Hereditary angioedema (HAE) is an autosomal dominant and rare disease which is caused by either a diminished level (HAE type 1) or dysfunction (HAE type 2) of complement C1-inhibitor.13 Complement C1-inhibitor deficiency causes an uncontrolled activation of the contact system with excessive bradykinin formation as the main outcome.13 Symptoms of HAE are recurrent angioedema attacks without urticarial signs, typically characterized by swelling of the skin and/or mucosa. Angioedema episodes most frequently affect the extremities, abdomen, head/neck area, and the upper respiratory airways.13 HAE patients do not respond to traditional angioedema treatments, for example, antihistamines, glucocorticoids, and epinephrine, and for many years, HAE patients have been treated off-label with androgens and/or tranexamic acid. Hence, the need for development of more effective and specific HAE treatments has been prevailing for both patients and health care professionals.46 Traditionally, the pharmaceutical industry did not find it profitable to develop medicines for rare diseases, but with the worldwide implementation of national Orphan Diseases Acts, it has became more economically profitable to develop specific medications for treatment of HAE, the so-called orphan drugs.7,8 In the European Union (EU), a rare disease is defined as any disease occurring in less than 5 in 10,000 people, and consequently, orphan drugs are being licensed under favorable conditions with respect to demonstration of efficacy and safety.8 The EU Orphan Disease Act has led to the development of several new HAE-specific medical treatments, for example, C1-inhibitors,911 bradykinin receptor antagonists (icatibant),12,13 and the recombinant plasma kallikrein inhibitor ecallantide (Kalbitor®; Dyax Corp. Burlington, Vermont, USA).1416 Lack of sufficient knowledge of long-term safety aspects from use of orphan drugs in treatment of HAE patients makes spontaneous ADR reporting systems an important source of information about medicine safety.17 As premarketing clinical trials within the area of rare diseases are scarce, clinicians and health authorities have to rely on spontaneous reports as the major source of new information on ADRs, particularly data on serious and rarely occurring ADRs.17 Since 2012, researchers have been allowed to access the EU ADR database, EudraVigilance (EV), and this has opened for cross-national analysis based on a standardized reporting format.18 By February 2016, no studies have systematically analyzed postmarketing safety data reported for orphan drugs licensed for treatment of HAE and submitted to national ADR databases in Europe.19 The aim of this study was to characterize the adverse events (AEs) reported for orphan drugs licensed for treatment of HAE submitted to the EV database from 2007 to 2013.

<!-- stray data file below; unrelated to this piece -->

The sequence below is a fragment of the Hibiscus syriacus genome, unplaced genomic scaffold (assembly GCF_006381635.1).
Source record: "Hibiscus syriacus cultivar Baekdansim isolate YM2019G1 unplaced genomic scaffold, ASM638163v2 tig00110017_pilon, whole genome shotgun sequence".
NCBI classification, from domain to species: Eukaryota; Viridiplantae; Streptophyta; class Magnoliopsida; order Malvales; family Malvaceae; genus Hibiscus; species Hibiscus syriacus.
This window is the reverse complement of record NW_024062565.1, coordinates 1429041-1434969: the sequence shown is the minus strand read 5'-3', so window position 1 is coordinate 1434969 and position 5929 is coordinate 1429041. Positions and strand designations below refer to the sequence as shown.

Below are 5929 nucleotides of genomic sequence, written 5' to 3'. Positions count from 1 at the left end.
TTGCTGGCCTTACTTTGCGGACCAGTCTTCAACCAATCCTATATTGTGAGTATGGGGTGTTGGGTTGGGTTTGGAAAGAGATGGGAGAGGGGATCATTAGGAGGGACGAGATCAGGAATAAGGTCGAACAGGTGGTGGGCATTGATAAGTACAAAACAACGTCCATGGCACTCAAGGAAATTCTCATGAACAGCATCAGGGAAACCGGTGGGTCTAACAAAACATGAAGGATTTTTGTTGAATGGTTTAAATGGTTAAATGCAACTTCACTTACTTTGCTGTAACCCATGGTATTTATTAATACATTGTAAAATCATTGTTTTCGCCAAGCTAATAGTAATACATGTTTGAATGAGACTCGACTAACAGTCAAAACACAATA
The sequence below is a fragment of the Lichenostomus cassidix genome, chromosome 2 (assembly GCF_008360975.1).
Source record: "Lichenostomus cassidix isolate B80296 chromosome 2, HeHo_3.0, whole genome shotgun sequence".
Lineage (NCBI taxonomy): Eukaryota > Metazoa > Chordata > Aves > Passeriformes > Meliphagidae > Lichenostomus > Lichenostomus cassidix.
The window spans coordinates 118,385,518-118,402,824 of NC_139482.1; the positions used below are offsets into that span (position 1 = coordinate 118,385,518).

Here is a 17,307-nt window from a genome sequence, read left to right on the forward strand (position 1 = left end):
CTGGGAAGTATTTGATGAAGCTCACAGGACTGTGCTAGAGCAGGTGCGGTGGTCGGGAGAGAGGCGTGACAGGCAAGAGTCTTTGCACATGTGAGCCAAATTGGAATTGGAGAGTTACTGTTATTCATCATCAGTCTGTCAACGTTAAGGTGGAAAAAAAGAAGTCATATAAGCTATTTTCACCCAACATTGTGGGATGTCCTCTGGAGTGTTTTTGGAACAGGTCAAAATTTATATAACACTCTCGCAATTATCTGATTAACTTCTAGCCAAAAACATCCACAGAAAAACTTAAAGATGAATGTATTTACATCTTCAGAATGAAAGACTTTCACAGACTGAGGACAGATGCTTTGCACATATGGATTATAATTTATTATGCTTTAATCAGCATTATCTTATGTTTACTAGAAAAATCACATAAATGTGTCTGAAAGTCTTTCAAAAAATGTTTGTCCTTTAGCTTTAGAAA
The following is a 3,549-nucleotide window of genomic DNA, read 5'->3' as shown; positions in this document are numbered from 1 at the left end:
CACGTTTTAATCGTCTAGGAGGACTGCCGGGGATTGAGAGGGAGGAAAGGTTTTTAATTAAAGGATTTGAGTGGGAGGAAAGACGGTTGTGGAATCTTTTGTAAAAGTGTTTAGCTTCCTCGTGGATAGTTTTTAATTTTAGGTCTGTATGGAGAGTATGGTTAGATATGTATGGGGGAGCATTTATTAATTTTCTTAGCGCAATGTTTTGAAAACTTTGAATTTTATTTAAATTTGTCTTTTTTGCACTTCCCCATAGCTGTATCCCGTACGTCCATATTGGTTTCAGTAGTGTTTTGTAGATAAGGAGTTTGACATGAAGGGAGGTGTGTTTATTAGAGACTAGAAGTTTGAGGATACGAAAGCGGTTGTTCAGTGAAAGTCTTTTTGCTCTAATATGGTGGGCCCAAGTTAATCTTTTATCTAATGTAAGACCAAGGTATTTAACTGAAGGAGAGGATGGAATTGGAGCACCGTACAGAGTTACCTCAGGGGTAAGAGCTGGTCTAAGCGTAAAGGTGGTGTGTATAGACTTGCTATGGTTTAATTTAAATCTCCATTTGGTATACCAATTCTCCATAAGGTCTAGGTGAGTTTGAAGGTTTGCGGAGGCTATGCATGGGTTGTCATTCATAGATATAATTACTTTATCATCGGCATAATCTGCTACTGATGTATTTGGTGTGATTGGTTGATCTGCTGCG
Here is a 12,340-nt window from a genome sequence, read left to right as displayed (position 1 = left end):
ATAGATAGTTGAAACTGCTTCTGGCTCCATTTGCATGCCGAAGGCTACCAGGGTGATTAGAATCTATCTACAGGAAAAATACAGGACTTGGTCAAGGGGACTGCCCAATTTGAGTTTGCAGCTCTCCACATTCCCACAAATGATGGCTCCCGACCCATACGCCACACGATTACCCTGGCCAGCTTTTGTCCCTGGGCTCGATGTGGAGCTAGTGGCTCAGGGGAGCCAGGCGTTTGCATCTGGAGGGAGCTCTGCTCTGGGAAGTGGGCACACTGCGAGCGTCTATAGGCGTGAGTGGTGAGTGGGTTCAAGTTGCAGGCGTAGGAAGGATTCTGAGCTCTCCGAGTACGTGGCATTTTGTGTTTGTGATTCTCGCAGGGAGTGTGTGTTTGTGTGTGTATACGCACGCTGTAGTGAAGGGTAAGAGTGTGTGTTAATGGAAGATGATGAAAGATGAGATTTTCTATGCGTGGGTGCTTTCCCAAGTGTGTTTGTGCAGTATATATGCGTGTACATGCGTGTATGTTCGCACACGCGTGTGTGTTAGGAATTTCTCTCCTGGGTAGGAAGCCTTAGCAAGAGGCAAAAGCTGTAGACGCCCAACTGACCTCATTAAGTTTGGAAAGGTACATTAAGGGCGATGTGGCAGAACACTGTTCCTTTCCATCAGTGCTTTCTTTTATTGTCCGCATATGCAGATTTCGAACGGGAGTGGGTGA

Materials and methods

Study design